Puslapio vaizdai

And walked off, talking to herself or Paul,
Across the logs like backs of alligators,
Paul taking after her around the pond.

Next evening Murphy and some other fellows
Got drunk and tracked the pair up Catamount,
From the bare top of which there is a view
To other hills across a kettle valley.

And there, well after dark, let Murphy tell it,
They saw Paul and his creature keeping house.
It was the only glimpse that any one

Has had of Paul and her since Murphy saw them
Falling in love across the twilight mill-pond.
More than a mile across the wilderness
They sat together half-way up a cliff
In a small niche let into it, the girl
Brightly, as if a star played on the place,
Paul darkly, like her shadow. All the light
Was from the girl herself, though not a star,
As was apparent from what happened next.
All those great ruffians put their throats together
And let out a loud yell, and threw a bottle
As a brute tribute of respect to beauty.
Of course the bottle fell short by a mile.

But the shout reached the girl and put her light out.
She went out like a fire-fly, and that was all.
So there were witnesses that Paul was married,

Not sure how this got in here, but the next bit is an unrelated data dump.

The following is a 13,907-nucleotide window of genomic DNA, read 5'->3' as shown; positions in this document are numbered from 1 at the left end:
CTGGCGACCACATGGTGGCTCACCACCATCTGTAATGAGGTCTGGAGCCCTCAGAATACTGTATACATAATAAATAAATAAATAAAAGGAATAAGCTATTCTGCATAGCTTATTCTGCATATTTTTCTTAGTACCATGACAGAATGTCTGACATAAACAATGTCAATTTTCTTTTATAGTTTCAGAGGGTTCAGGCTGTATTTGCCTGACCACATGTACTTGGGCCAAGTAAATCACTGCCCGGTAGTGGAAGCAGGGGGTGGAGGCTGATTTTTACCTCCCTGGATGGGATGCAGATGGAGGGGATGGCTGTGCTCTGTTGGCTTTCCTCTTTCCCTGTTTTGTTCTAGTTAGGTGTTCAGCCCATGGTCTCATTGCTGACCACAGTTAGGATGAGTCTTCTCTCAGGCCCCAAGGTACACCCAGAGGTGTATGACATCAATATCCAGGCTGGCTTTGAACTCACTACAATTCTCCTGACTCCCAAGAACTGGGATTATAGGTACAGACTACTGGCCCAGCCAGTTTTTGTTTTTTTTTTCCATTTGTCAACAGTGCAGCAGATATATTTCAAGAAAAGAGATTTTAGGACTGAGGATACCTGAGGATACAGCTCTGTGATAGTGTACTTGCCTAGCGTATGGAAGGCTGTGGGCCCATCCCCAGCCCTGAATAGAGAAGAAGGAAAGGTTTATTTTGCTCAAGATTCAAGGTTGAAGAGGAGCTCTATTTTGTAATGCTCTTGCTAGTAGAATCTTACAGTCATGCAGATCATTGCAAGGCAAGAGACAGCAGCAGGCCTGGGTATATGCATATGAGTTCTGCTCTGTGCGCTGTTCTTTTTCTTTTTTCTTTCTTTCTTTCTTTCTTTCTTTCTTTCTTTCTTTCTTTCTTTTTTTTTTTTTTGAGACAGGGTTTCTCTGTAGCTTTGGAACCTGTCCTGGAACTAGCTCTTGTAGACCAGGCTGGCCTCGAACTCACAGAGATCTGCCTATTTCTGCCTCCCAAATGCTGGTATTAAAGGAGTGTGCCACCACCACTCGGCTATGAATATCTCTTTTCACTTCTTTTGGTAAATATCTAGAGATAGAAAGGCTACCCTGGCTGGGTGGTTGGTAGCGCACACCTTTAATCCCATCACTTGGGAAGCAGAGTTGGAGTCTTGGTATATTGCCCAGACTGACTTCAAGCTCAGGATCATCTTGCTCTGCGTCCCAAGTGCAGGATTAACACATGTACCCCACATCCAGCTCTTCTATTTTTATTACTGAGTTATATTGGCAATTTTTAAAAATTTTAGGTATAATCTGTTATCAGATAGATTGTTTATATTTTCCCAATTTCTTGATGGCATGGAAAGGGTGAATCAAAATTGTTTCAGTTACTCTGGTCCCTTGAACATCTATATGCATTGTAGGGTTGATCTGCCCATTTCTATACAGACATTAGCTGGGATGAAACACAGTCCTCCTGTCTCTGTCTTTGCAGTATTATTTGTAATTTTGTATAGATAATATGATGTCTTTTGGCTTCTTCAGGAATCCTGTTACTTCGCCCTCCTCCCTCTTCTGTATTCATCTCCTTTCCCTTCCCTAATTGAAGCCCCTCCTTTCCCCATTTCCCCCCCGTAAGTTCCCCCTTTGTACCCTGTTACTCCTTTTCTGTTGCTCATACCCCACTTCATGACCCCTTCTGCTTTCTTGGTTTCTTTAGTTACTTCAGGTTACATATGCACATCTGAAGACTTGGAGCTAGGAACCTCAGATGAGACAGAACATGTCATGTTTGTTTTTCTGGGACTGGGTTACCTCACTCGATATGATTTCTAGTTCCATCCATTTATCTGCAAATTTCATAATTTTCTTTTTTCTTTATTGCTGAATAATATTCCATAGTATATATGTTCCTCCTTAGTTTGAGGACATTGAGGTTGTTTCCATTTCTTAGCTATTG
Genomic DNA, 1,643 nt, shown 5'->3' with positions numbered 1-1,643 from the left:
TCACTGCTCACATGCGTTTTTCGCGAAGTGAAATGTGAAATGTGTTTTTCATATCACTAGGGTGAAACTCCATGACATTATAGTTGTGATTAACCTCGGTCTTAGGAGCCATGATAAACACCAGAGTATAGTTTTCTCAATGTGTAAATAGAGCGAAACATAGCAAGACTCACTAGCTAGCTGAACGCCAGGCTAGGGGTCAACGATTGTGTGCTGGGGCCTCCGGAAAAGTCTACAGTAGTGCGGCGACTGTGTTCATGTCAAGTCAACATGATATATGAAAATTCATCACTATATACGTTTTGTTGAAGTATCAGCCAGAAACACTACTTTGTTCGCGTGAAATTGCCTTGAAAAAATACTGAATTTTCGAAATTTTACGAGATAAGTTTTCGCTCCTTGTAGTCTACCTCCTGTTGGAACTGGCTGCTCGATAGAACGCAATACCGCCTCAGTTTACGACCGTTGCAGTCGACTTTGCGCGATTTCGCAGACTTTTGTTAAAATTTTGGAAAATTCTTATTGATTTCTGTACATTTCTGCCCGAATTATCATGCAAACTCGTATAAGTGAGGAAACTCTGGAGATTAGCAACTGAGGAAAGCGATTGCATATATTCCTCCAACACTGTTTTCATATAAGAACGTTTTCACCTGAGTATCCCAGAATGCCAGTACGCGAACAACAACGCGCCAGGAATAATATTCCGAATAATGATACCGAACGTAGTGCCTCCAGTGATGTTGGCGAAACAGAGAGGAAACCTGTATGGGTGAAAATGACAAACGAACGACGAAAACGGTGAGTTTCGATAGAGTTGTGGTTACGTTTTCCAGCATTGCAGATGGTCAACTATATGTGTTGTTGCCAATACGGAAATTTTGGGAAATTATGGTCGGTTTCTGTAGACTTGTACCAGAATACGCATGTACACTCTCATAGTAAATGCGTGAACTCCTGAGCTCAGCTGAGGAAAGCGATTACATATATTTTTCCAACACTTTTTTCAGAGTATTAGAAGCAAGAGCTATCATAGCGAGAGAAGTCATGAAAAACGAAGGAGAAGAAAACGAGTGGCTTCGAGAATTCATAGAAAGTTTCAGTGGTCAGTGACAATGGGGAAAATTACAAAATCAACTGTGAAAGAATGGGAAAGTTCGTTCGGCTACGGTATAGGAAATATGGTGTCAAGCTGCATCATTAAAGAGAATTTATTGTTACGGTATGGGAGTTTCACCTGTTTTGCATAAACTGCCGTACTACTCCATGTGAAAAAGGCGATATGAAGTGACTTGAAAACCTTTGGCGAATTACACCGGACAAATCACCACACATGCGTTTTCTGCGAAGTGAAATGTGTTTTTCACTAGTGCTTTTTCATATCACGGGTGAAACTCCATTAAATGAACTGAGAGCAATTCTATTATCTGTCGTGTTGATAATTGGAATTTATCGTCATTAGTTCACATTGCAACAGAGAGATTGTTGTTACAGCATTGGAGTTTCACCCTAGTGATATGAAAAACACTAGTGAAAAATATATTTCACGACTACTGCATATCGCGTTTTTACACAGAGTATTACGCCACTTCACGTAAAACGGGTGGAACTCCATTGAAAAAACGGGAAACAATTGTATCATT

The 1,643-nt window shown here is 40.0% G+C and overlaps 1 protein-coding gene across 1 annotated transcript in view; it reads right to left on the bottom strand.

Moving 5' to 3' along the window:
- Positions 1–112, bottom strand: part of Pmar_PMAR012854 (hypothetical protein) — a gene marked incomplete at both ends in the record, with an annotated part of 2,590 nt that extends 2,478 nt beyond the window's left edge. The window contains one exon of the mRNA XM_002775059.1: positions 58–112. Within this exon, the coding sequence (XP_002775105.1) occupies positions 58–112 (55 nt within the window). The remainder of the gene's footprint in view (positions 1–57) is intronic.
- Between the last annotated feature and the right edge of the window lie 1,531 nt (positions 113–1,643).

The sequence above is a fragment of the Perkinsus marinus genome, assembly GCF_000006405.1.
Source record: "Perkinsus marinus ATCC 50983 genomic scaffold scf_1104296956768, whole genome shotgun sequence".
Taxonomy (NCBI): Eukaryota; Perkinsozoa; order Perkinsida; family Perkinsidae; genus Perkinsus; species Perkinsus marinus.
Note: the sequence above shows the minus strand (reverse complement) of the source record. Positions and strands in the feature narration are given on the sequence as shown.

And not to any one to be ashamed of.

Every one had been wrong in judging Paul.
Murphy told me Paul put on all those airs
About his wife to keep her to himself.
Paul was what 's called a terrible possessor:
Owning a wife with him meant owning her.
She was n't anybody else's business

Either to praise her or so much as name her,
And he 'd thank people not to think of her.
Murphy's idea was that a man like Paul
Would n't be spoken to about a wife

In any way the world knew how to speak in.

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The Amazing Armistice

Inside Story of the Premature Peace Report

QUOTE from the New York "Globe" of November 8, 1918:

"French troops resumed their advance along the whole front this a. m.”

To-day's report of military operations quoted above is the best commentary on the greatest and most cruel hoax in the history of journalism, which yesterday deluded not only New York City but every city and town in the country into a delirium of joy by a spurious report from Paris to the effect that an armistice had been effected between Germany and the Allies and that hostilities had ceased.